George Washington, Isolationist

Contrast the advice he offered in his farewell address with Mitt Romney's foreign affairs promises or President Obama's policies

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"The Republican Party has gotten so extreme," its critics often claim, "that were Ronald Reagan running for president today, he couldn't get past the primaries." Are they right? Your guess is as good as mine. But I'll tell you who definitely couldn't win over the GOP establishment: George Washington. Have you read that guy's take on foreign policy? Talk about a pre-9/11 mindset.

I thought of Washington and his Farewell Address when I read Mitt Romney's recent speech on foreign policy. "Cultivate peace and harmony with all," Washington counseled. "Permanent, inveterate antipathies against particular nations and passionate attachments for others should be excluded... The nation which indulges towards another an habitual hatred, or an habitual fondness, is in some degree a slave." Romney has different priorities. "I will reaffirm as a vital national interest Israel's existence as a Jewish state. I will count as dear our Special Relationship with the United Kingdom," he promised. "I will launch a campaign to advance economic opportunity in Latin America, and contrast the benefits of democracy, free trade, and free enterprise against the material and moral bankruptcy of the Venezuelan and Cuban model."

Washington counseled avoiding "overgrown military establishments, which under any form of government are inauspicious to liberty, and which are to be regarded as particularly hostile to republican liberty." Says Romney, "I will reverse President Obama's massive defense cuts.  Time and again, we have seen that attempts to balance the budget by weakening our military only lead to a far higher price... I will reverse the hollowing of our Navy and announce an initiative to increase the shipbuilding rate from 9 per year to 15.  I will begin reversing Obama-era cuts to national missile defense and prioritize the full deployment of a multilayered national ballistic missile defense system. " (Note: Obama has not presided over massive defense cuts.)

According to Washington, "Antipathy in one nation against another disposes each more readily to offer insult and injury...The nation, prompted by ill will and resentment, sometimes impels to war the government, contrary to the best calculations of policy." But according to Romney, "In the hands of the ayatollahs, a nuclear Iran is nothing less than an existential threat to Israel. Iran's suicidal fanatics could blackmail the world... I will enhance our deterrent against the Iranian regime by ordering the regular presence of aircraft carrier task forces, one in the Eastern Mediterranean and one in the Persian Gulf region."

Washington believed that with regard to foreign nations, it's best to trade freely and "have with them as little political connection as possible. So far as we have already formed engagements, let them be fulfilled with perfect good faith. Here let us stop." Says Romney, "the United States will exercise leadership in multilateral organizations and alliances. American leadership lends credibility and breeds faith in the ultimate success of any action."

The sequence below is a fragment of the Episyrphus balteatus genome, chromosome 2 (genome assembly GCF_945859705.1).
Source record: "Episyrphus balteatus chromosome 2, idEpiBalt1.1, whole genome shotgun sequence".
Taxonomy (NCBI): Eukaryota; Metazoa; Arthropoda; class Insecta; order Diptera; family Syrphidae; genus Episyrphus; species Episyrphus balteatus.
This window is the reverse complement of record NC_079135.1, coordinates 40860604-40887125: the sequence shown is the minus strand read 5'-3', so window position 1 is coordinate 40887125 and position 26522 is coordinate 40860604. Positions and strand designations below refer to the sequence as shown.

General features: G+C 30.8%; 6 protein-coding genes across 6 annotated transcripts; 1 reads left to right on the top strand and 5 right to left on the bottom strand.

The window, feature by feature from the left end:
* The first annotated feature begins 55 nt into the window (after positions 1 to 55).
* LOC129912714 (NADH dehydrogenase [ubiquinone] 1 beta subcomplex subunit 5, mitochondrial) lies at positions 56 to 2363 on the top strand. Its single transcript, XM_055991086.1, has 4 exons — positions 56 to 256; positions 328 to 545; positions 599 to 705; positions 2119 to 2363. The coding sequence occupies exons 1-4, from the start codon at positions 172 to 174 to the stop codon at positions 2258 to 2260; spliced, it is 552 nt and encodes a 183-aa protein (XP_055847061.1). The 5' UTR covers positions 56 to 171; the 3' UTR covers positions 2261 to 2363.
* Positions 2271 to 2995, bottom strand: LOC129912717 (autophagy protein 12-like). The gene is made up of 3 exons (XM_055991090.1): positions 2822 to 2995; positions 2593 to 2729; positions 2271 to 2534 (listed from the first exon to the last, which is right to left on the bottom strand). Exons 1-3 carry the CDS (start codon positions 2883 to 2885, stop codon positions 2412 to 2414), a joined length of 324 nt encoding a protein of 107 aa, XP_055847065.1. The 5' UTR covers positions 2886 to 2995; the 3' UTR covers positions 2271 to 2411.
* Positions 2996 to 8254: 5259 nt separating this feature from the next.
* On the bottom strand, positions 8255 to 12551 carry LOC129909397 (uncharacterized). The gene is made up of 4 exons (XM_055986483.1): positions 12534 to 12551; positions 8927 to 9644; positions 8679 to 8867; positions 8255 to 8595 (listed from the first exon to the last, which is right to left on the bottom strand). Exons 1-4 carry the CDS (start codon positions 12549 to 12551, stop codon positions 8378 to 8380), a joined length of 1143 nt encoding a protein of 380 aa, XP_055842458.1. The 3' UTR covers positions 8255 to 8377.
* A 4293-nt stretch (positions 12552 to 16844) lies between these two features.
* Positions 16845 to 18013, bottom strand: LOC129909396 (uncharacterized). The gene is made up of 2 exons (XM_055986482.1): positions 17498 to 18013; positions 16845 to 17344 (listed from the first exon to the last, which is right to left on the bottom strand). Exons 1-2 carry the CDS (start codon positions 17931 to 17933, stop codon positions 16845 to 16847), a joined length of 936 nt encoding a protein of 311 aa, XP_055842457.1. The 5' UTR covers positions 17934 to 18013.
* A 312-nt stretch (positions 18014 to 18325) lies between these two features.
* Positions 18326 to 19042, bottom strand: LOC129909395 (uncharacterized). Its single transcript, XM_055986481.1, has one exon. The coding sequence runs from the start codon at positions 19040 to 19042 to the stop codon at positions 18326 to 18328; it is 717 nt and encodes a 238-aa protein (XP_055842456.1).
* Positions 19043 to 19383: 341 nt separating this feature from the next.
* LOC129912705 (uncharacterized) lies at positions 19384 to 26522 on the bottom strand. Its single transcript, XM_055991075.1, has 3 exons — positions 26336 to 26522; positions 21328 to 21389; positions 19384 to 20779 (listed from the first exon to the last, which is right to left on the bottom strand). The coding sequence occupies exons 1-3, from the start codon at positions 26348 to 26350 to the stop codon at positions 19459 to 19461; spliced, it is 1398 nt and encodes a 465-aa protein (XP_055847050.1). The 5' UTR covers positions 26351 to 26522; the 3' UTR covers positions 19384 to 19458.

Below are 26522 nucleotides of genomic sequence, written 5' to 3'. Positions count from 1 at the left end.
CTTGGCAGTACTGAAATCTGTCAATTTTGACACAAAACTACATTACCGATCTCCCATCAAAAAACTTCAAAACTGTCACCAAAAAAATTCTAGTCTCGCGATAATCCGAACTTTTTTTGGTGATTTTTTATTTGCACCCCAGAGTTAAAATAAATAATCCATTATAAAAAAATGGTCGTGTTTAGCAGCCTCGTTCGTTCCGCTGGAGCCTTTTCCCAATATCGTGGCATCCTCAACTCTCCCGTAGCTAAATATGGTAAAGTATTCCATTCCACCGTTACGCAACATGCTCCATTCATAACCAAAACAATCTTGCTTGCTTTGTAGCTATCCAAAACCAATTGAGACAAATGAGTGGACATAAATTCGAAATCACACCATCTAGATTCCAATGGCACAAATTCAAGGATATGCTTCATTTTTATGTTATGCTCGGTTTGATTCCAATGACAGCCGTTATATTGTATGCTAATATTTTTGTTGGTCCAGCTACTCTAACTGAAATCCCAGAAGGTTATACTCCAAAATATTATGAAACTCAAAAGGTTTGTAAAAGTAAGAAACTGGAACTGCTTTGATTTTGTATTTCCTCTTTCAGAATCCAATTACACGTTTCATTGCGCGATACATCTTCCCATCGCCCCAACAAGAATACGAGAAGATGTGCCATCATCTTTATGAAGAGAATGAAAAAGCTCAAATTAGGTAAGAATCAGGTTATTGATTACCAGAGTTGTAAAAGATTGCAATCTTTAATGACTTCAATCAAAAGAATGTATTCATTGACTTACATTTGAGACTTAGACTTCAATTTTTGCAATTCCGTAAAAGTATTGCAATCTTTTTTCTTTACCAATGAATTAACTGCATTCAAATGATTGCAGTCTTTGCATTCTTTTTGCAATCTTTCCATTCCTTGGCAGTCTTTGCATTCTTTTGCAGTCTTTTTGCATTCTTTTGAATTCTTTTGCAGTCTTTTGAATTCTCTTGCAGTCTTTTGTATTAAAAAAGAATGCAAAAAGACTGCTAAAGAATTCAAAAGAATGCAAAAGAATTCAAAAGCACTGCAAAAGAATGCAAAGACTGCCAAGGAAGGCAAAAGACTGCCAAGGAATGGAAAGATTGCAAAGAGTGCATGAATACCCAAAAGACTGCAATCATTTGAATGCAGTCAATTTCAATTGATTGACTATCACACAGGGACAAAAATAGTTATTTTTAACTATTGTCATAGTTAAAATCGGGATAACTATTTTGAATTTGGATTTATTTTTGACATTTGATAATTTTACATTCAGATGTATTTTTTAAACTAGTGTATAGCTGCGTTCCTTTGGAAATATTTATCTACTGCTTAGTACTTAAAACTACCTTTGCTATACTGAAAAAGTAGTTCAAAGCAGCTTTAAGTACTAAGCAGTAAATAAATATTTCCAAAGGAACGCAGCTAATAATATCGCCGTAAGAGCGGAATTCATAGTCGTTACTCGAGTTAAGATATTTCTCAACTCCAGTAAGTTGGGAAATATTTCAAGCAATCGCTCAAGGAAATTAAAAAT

Washington thought that "our detached and distant situation invites and enables us to pursue a different course. Why," he asked, "forgo the advantages of so peculiar a situation? Why quit our own to stand upon foreign ground?" Says Romney, "We should embrace the challenge, not shrink from it, not crawl into an isolationist shell, not wave the white flag of surrender, nor give in to those who assert America's time has passed. That is utter nonsense. An eloquently justified surrender of world leadership is still surrender. I will not surrender America's role in the world."   

I don't mean to pick on Romney. Sure, his vision of U.S. foreign policy is directly at odds with America's most beloved president, one of its best generals, and the man to whom the Founding generation turned for prudent leadership. But no more so than Rick Perry or Barack Obama. For almost all establishment politicians, veneration of the Founders doesn't extend to foreign policy. Perhaps they're right. The mere fact that a great man said these things in a 1796 statement doesn't mean they ought to guide national security policy more than two centuries later.

Reading his words, however, I suspect a lot of Americans would conclude that Washington gets a lot more right than wrong, even regarding today's world. I'd settle for mere recognition that a man regarded by left and right to be a fantastic president, one perfectly willing to take up arms for the sake of liberty, held positions that would today be labeled anti-Israel unpatriotic isolationism. It's useful perspective for anyone who reads the foreign policy speeches of the GOP candidates, observes the behavior of Obama, and suspects that today's Washington D.C. foreign affairs consensus is far inferior to the parting advice of the guy for whom we named the city.

Image credit: Reuters

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Conor Friedersdorf is a staff writer at The Atlantic, where he focuses on politics and national affairs. He lives in Venice, California, and is the founding editor of The Best of Journalism, a newsletter devoted to exceptional nonfiction.

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